An unused eyesore area of copse at Great Shelford Recreation Ground, transformed into an outdoor natural play space and woodland trail in 2017, will be further developed with a £7,681 grant adding permanent play dens, paths, plants and equipment.

Shelford & Stapleford Youth Initiative’s (SSYI) project Copse#2 at Great Shelford Recreation Ground will also see young people getting outdoors and enjoying nature.  

The scheme began three years ago when SSYI, in conjunction with Great Shelford Playscape, transformed a disused area of land into an outdoor wild play area for the community with willow structures, benches, planting and landscaping.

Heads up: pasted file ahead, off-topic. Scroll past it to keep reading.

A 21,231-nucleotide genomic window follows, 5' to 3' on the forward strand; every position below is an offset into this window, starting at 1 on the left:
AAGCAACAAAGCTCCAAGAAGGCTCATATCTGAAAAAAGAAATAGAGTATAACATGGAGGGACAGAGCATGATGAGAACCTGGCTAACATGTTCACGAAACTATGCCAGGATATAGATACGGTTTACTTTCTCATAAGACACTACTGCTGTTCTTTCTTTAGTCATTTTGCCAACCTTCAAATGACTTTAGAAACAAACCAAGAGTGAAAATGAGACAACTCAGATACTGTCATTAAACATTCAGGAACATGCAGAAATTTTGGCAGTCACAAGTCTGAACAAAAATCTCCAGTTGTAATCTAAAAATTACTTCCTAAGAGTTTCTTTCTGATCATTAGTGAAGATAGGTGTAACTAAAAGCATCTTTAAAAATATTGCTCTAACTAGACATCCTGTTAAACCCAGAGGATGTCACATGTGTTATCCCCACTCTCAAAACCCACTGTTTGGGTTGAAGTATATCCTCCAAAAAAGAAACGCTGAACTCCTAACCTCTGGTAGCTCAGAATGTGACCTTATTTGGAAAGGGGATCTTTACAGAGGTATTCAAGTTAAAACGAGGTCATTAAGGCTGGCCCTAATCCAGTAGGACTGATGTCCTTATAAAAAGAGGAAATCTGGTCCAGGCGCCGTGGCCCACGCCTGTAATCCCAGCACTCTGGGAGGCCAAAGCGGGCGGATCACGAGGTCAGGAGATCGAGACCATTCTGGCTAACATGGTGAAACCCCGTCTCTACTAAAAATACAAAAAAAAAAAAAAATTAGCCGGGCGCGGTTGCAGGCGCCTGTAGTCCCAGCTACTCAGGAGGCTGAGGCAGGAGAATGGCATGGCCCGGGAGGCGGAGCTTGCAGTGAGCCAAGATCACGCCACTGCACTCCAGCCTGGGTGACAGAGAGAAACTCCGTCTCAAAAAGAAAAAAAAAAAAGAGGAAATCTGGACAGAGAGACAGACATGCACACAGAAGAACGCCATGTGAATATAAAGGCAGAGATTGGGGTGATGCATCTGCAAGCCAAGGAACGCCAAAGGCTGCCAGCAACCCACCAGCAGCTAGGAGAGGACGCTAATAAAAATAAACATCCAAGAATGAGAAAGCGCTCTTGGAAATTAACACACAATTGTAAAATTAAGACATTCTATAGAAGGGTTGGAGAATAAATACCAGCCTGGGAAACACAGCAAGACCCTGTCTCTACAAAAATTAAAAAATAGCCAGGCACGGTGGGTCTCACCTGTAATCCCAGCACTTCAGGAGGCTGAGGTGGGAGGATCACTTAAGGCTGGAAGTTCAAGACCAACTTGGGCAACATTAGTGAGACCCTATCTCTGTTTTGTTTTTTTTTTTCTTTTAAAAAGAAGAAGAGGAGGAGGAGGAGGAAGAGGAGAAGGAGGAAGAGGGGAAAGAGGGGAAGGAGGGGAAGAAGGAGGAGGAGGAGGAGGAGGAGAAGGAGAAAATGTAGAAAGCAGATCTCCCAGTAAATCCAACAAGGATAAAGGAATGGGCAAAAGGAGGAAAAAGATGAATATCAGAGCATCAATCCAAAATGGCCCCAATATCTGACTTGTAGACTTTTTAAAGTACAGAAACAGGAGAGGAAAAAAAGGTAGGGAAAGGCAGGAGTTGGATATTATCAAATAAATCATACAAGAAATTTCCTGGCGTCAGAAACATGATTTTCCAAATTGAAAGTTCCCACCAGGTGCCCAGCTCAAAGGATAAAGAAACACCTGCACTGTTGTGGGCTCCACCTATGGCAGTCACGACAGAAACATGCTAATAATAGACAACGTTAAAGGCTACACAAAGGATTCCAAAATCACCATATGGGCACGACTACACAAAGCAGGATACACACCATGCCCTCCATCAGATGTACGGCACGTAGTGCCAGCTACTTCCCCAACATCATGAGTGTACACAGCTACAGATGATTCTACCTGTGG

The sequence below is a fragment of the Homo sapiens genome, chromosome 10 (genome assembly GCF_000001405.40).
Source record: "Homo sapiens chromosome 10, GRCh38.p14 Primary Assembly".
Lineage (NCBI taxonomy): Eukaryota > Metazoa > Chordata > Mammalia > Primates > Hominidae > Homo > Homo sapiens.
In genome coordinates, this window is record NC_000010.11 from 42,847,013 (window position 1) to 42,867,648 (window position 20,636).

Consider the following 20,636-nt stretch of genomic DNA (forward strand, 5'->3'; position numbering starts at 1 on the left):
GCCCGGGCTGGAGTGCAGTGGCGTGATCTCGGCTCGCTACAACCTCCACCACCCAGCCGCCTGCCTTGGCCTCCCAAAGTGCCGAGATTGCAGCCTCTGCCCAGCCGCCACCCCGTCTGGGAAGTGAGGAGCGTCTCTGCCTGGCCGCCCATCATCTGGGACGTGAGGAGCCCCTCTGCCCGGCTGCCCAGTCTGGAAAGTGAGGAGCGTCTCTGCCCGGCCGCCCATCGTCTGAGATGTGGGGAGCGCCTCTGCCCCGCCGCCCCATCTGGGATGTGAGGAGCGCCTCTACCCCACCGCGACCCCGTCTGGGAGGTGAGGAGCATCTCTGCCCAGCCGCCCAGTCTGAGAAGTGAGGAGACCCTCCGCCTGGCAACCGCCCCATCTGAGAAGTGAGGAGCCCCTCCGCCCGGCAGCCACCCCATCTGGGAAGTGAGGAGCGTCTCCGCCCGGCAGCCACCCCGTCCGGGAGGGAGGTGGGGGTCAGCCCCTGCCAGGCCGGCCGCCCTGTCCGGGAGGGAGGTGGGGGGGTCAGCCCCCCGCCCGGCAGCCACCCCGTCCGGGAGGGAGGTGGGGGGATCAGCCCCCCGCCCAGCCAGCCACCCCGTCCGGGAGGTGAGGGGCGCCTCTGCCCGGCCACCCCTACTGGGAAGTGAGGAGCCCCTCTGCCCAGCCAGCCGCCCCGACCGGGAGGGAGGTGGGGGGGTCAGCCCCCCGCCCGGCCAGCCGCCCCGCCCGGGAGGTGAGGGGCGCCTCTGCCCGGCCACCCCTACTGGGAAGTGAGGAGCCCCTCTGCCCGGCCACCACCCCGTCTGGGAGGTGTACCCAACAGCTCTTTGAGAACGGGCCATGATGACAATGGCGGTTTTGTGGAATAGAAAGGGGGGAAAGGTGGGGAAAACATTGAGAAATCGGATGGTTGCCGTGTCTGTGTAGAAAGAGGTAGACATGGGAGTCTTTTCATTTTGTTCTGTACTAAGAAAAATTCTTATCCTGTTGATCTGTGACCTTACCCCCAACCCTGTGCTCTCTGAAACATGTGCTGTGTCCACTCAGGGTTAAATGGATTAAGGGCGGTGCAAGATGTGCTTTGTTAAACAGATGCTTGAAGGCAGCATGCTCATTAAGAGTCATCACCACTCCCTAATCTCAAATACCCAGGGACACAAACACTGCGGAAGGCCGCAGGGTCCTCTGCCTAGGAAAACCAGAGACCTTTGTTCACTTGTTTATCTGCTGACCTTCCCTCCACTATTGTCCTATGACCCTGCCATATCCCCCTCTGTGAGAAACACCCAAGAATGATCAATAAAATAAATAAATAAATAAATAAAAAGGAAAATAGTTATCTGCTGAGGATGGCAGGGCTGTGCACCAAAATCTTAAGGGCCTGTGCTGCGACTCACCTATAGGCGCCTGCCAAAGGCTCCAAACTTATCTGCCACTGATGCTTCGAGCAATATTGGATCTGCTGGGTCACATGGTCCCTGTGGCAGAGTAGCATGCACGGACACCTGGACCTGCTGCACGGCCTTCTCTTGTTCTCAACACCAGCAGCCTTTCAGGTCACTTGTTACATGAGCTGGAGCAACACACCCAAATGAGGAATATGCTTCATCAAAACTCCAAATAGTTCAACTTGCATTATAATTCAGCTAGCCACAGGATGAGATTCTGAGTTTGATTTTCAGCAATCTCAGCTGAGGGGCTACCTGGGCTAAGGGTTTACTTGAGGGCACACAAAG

This will now be enlarged with permanent den structures, more woodland pathways and places to explore and socialise in the open air, while local young people working on the project can develop new skills and feel a valued part of the community.

Lead worker for SSYI, Zac Britton said work had already begun with everything to be completed by summer 2021. "The space is there to be used by all ages - young children will enjoy hiding in the dens, exploring the plants and wooded areas and seeing wildlife up close with the magnifying posts we are installing, while walkers will be able to appreciate nature as they exercise."

How did they get started?